"No district government in Shenzhen is willing to provide free or cheap land to build secondary schools," the official said. Instead, land is often reserved for property developers or hi-tech projects that can boost local financial revenues and the political futures of the officials who support the projects, he added.
Shenzhen's problems have been noticed by the central government, who, as part of its plan to make Shenzhen a model city, asked the city to expand its primary education services and to broaden its coverage of secondary school education.
Cici Deng, the mother of a 14-year-old girl in Shenzhen, said the underdeveloped public education services is tarnishing Shenzhen's reputation as a model city. She added that the financial pressures of ensuring that a child obtains a place at a good public school can also be enormous.
"One method is to buy a flat near the school," she said, because students living within a particular school district are automatically enrolled regardless of their exam scores.
But that brings with it problems of its own for a middle-income household in the city because a three-bedroom flat can easily cost 10 million yuan.
In general, home prices in Shenzhen are broadly comparable with New York and Tokyo, with new homes selling at an average of about 5,100 yuan per square foot, while those located near sought-after schools can cost up to 14,000 yuan per square foot.
Alternatively, children who score in the top 44 per cent of the secondary school entrance exam are automatically enrolled. This is the method favoured by Deng, who is this month spending 12,000 yuan to send her teenage daughter to a 15-day private tutorial session covering Chinese, maths and English which are the three key subjects covered by the exam.
"Both teachers at the schools and other parents urge you to join after class education training programmes," said Li Yuchen, the mother of an eight-year-old boy. "That seems to be a must if a student wants to get a good score. Our children are always on their way to a class or going home after class.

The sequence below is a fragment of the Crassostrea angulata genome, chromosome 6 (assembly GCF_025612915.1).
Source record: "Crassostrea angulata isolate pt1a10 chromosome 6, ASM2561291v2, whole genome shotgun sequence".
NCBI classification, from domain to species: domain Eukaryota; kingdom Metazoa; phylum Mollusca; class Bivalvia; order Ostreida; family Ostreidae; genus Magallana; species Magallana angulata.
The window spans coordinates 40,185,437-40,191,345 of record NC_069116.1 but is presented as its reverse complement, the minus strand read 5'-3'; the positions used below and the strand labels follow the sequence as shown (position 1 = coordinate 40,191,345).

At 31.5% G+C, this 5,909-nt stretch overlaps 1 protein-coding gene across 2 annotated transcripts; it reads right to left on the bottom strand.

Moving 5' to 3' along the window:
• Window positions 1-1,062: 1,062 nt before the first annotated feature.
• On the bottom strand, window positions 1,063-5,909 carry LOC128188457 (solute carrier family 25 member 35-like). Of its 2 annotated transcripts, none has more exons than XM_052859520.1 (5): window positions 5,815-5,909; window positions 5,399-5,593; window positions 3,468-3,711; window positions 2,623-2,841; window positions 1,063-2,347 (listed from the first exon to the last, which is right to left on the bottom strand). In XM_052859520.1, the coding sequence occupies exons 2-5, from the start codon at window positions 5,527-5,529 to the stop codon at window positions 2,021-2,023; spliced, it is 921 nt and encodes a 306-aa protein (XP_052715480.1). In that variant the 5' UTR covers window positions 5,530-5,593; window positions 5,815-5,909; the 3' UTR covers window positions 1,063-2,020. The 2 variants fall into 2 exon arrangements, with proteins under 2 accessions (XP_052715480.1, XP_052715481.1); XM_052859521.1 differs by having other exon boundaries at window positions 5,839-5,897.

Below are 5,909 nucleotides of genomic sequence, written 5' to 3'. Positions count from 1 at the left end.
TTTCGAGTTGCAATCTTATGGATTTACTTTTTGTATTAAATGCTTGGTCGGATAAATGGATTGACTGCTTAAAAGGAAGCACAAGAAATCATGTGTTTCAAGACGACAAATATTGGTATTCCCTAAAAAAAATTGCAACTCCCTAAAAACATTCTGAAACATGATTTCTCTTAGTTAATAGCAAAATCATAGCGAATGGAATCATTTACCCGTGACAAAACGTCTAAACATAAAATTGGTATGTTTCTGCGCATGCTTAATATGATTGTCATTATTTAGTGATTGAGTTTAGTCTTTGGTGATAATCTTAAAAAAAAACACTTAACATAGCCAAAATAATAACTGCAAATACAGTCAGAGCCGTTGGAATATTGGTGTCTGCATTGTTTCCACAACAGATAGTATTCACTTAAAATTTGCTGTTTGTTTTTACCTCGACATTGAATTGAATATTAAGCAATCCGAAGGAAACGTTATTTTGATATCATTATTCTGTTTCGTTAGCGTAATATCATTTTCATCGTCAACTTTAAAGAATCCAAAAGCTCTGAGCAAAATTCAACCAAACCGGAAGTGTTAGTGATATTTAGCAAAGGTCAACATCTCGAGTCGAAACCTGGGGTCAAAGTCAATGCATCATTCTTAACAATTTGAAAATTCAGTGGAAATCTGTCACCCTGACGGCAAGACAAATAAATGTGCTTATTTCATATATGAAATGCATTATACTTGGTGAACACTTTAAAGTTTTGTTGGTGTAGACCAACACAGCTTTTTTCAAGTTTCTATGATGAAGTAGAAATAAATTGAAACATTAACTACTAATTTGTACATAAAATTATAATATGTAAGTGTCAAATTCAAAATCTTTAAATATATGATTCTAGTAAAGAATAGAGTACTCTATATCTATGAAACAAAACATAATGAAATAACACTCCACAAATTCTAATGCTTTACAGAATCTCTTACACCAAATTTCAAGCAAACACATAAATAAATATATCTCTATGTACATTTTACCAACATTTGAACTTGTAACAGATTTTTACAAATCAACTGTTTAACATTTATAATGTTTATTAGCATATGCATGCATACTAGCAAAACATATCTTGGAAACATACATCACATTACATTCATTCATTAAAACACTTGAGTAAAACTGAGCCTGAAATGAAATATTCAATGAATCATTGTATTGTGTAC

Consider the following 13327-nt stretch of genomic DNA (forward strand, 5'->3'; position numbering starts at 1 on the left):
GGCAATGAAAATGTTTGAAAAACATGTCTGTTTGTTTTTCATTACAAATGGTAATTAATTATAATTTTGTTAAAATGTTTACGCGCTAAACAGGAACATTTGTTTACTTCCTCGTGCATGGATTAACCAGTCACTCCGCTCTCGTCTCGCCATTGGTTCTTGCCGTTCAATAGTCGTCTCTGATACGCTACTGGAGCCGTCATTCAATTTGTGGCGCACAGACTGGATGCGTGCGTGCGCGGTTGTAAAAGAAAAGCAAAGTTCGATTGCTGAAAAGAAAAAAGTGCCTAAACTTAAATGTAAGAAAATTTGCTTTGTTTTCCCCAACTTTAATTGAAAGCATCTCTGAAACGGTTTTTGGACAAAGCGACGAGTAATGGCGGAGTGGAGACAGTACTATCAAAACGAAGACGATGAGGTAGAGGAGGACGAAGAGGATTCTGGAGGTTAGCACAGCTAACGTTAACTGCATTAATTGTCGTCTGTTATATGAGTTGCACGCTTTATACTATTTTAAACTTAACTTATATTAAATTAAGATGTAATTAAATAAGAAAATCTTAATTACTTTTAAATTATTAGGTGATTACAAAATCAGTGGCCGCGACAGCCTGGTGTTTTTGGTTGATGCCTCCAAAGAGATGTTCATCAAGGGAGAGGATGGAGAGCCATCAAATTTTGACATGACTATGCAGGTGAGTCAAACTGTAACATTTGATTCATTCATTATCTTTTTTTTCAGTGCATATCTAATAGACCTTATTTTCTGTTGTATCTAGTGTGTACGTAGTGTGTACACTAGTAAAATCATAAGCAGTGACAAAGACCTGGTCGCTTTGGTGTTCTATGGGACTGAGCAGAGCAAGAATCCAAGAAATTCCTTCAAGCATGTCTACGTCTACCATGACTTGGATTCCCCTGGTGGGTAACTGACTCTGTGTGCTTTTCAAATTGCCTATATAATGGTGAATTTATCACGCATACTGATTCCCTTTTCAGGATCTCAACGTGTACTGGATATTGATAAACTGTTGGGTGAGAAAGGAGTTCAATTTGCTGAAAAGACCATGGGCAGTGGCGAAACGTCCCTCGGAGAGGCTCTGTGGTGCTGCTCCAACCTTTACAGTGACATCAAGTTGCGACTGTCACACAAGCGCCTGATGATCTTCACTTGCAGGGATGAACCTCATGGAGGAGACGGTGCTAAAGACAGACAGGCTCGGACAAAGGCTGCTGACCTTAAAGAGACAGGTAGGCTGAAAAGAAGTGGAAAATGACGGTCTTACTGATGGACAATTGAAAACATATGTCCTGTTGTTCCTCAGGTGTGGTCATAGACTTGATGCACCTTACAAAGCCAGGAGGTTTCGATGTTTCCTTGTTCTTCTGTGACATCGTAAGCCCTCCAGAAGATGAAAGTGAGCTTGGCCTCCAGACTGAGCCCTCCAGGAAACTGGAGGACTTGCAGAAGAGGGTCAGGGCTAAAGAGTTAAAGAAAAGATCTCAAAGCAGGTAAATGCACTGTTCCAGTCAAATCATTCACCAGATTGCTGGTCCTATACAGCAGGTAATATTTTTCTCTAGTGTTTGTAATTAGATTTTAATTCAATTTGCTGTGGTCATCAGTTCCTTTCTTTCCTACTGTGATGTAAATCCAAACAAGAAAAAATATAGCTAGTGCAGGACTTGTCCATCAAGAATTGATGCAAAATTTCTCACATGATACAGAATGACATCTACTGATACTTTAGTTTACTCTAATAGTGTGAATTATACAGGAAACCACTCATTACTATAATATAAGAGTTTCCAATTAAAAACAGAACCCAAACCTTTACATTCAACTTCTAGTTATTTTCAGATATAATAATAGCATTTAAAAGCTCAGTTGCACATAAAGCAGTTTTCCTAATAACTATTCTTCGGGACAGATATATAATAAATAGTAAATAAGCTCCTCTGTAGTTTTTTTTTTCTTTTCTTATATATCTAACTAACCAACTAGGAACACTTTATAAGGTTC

"Because most children go to tutoring classes every day, your child would feel very bored at home if he doesn't go because he won't be able to find any peers to play with. Now, the situation in Shenzhen is particularly odd, that is, because children can only see friends and have partners in after school classes.
"Half of the mothers of my boy's classmates quit their jobs and became full time moms to help their children study and score well. I also felt sharp chest pains after hearing that someone bought a house in a school district. It made me feel guilty about [not providing for] my child."
Affluent families of primary and junior secondary school students have been paying between 100,000 and 200,000 yuan per year for private schools that focus on English and internationally recognised diplomas to better prepare them for secondary schools and universities abroad.
But now, even they are worried about the risks of changing government policies after China's education ministry announced in March its latest measures to prevent primary and junior secondary school students - either public or private - from enrolling in international schools or international sections of regular schools.
In addition, schools set up for the children of foreign workers are not allowed to admit any Chinese students, the ministry said.
"The uncertainty over China's education policies is increasing," said parent Cheng Li. "My child's school just added many new Chinese compulsory education subjects to the curriculum to match the policy.
"We feel the climate for education, business, and society is turning conservative. We do worry about the change."
This article was first published in South China Morning Post.